Variety’s cover story for this week focuses on the leading men of TV’s three major evening newscasts: Lester Holt of NBC Nightly News, David Muir of ABC World News Tonight, and Scott Pelley of The CBS Evening News. The trio sat down for a conversation which ranged from the continued importance of the evening newscast in this age of 24/7 news overload, maintaining ratings despite access to content being easier than ever, and of course covering an unorthodox presidency.
The era of Walter Cronkite or even Tom Brokaw is over. People have Twitter, Facebook, 24/7 cable news, and are more likely to work past 6:30 p.m. Variety’s Brian Steinberg writes this has had a slight impact on ratings:
“The three newscasts overall shed viewers in 2016 — down .64% in total viewership from 2015 and down 2.72% in adults 25-54 — a troubling sign for an election year, when news junkies historically have flocked to their sets.” (Fox News Channel, CNN, and MSNBC saw double-digit viewership increases across the board during this period.)
The anchors are aware of the options out there, but still maintain the importance of their program as a way to cut through all of the noise.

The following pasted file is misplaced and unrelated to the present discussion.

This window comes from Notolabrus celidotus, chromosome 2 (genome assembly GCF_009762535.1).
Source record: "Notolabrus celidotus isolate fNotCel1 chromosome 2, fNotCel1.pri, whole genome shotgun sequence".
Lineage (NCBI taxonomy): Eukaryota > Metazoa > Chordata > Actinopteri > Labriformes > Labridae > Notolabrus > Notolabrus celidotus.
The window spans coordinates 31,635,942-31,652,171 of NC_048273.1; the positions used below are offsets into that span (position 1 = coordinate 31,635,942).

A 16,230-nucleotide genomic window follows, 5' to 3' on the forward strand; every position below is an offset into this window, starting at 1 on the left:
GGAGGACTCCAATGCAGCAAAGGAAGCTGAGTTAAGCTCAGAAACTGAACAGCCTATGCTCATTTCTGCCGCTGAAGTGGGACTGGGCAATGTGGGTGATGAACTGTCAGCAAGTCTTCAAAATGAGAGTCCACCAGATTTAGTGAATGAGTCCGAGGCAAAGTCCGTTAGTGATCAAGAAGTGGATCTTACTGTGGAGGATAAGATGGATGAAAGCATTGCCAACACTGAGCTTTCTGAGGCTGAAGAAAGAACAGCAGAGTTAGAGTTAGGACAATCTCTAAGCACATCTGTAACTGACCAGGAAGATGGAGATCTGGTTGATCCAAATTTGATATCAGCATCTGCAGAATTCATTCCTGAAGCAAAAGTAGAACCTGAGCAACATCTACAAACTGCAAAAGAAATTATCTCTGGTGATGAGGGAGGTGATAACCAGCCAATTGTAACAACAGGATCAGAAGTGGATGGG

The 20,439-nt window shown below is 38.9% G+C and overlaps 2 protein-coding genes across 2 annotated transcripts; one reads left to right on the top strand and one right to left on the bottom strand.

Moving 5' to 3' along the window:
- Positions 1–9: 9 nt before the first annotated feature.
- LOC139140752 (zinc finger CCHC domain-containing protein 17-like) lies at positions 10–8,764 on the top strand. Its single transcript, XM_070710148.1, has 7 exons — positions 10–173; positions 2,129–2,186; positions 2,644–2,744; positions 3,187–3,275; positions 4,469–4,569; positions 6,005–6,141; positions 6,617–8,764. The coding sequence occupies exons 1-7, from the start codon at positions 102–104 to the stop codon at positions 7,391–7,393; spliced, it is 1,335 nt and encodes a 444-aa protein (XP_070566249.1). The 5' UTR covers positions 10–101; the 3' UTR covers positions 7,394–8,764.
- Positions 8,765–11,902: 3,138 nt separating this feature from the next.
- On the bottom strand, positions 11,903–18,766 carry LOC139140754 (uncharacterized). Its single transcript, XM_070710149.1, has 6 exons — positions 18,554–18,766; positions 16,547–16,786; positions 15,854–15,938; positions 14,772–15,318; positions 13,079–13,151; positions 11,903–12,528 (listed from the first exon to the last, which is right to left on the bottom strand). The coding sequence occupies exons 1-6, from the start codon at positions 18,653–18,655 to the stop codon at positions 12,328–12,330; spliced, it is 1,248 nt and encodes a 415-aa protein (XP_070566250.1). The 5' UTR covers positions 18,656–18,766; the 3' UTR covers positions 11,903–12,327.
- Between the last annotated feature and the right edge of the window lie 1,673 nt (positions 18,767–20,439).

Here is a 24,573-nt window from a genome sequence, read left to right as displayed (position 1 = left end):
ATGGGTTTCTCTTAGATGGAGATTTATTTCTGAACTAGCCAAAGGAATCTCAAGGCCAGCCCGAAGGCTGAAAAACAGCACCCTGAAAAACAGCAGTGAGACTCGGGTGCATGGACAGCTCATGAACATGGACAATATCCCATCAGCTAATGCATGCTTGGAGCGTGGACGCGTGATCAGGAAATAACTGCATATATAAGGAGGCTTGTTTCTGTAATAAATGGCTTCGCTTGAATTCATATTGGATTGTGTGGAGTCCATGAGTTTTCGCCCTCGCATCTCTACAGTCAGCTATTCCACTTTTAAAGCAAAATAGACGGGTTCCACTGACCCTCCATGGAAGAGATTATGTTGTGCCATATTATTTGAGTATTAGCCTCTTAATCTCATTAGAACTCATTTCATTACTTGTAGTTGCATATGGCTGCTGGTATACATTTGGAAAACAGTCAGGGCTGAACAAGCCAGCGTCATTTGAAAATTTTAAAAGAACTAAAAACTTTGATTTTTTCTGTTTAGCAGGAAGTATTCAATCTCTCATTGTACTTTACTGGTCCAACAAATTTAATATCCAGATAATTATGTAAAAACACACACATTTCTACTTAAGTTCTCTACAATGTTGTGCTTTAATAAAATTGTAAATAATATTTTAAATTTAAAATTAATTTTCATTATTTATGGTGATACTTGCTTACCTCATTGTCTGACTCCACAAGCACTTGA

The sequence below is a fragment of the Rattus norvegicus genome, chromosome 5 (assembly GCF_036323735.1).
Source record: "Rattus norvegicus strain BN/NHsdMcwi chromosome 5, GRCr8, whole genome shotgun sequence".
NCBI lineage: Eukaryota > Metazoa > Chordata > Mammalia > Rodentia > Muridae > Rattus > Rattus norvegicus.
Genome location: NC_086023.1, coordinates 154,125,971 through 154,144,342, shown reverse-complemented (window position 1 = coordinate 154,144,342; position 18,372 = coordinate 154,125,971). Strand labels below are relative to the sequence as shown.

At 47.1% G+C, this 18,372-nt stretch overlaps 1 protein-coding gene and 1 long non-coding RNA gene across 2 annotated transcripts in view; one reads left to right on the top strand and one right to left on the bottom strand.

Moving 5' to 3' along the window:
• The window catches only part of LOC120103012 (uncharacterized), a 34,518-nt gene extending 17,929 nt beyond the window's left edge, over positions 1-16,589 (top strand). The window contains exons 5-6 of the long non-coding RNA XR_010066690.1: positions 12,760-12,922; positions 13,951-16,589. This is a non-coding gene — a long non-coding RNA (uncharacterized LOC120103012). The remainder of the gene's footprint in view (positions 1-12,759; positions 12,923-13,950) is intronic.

“People often talk about the dying evening news, or the increased competition being bad for the evening news,” said Muir. “But I see it differently. We have all talked about this, but people are looking for a place to cut through the noise particularly in this moment, and at 6:30 p.m., hopefully they’re finding that…our responsibility is greater than ever, given this news cycle.”
Holt recalled the earlier years where the evening news was that one-stop shop, but no longer. “We recognize that people know what’s going on that day, the hits, runs and errors of the day before they sit down and watch us,” Holt said. “This is added value. How can we take these stories of the day, and make them apply to people’s lives and make them understand what is happening, how it’s happening and how it’s going to effect them.”
“We have all talked about how relevant we are in this internet age, that never before in human history has more information been available to more people,” said Pelley. “But it’s also true never before in human history has more bad information been available to more people. One of the reasons that all three of our broadcasts have been growing over these last 6 years or so, I believe, is because people are looking for brand names. They’re looking for people that they can trust, for people that they know worked all day long trying to get the story right, and to make it nice and concise and understandable.”
(Photo: via Variety video interview)